Agel Balasunu is a tradition of remembering and pleasing the deceased members of the family. In most families in Tulunadu region, this ritual is performed on the day of Aatida Amavasye, as it is believed that all spirits descend in the region on that day. Agel Balasunu as a practice of honoring the dead is common in rest of the world in different forms. In the rest of India, this tradition is called by different names – some of them say Pitru Paksha.
From the Western world to Africa to China, festivals for the departed can be found. Halloween in the Americas or Dia de Muertos (Day of the Dead) in Mexico, Latin America have their own celebration tones. The Qingming festival is a traditional Chinese festival similar in nature, usually occurring around April 5th. Buddhists and Taoists also celebrate the Ghost Month, when they believe that ghosts and spirits come out from the underworld to visit earth. The Bon Festival is a Japanese Buddhist holiday held in August to honor the spirits of departed ancestors.
Throughout the year, many cultures have a specific time to honor the dead. While these may differ in customs, all of them have the same thing in common i.e. cherish the memories of loved ones no longer with us. People in some cultures go to cemeteries to be with the souls of the departed. They may build private altars containing the favorite foods and beverages, as well as photos and memorabilia, of their lost loved ones. These actions are intended to encourage visits by the souls, so that they hear prayers of the living directed to them.
In Tulunadu, the ritual of pleasing the deceased souls is usually done in the form of simple prayers and serving food on a plantain leaf (always the leaf tip). Called as “Agel Balusunu” in Tulu, this consists of serving non-veg curries like dry fish curry (usually Kollataru – baby Silver Fish), chicken sukka along with rice on a banana leaf. Side dishes of vegetable curries are also served. “Mane” (low wooden seat) is placed behind each ‘Agel’ for the deceased soul of the family to comfortably sit. Usually the dry fish curry is served first on the leaf, followed by rice, chicken and rest of the dishes.
Sixteen such leaves are placed side by side in a row as a way to invite all the family members from the past.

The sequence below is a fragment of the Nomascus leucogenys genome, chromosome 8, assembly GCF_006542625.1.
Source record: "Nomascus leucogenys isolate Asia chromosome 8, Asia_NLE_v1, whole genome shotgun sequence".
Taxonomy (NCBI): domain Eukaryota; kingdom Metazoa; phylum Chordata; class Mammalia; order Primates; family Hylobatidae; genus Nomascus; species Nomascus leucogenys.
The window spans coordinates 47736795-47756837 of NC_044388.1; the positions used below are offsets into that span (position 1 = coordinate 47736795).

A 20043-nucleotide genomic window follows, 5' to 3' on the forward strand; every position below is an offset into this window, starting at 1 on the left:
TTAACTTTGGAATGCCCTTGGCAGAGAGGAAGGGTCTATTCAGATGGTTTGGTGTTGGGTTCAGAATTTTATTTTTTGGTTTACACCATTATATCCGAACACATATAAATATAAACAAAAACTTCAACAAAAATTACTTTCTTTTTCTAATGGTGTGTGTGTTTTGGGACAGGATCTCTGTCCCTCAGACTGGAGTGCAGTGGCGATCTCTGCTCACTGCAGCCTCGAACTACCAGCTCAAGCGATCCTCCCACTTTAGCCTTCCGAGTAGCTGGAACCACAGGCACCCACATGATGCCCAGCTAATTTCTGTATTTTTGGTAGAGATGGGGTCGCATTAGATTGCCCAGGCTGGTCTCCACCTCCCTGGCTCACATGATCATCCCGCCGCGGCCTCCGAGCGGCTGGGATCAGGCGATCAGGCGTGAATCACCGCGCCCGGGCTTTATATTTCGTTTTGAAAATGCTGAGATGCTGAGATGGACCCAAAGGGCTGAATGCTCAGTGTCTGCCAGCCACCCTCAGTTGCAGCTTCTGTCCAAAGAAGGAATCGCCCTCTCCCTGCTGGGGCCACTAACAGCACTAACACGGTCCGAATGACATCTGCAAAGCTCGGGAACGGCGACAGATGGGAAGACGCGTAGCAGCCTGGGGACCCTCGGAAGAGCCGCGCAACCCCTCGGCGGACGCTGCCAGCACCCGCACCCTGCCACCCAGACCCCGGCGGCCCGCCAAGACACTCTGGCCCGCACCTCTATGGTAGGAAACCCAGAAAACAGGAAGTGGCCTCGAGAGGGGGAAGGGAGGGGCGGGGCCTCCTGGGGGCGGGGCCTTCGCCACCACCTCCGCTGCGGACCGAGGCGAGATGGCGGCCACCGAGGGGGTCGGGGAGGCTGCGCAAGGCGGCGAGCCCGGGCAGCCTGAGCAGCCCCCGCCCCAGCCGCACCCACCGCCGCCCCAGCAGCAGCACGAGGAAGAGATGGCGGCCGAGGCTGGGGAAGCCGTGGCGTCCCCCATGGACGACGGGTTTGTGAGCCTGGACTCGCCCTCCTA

Besides in one glass, a small quantity of ‘Gangasara’ (liquor) is kept in front of each Agel. One plantain leaf with betel leaves, arecanut, lime, tobacco leaf, beedi and snuff are also separately kept in front of the Agel. These items are kept with the understanding that those who were chewing betel leaves, smoking beedis or snuff when they were alive, will be honored while accepting the Agel and they too get their choices.
Aatida Agel – after serving food
At the center of the ‘Agel’ kept in sixteen leaves, water is placed in a copper or steel vessel (chembu in Tulu) on a clean white towel (byras in Tulu). Once the food serving formalities are done, all the family members (both ladies and gents) assemble in front of the ‘Agel’. This is to welcome the deceased souls of the family to this treat. The elder in the family makes a small prayer with a request to the departed souls to accept the offerings, bless the family and visit every year on this day of Aatidha Amavasye. Once the prayer is finished, the door of the room is closed and everybody steps out.
After sometime (ten minutes or so), they can enter the room, sprinkle the water from the vessel on the Agel and distribute the contents of the Agel among all members of the family like Prasadam.
It is believed that once this “Agel Balasunu” practice is started, it should be continued every year. It has formed an integral part of life for the Tuluvas who respect and care for the dead in their own unique way.
For more such interesting traditions of the region check out this page.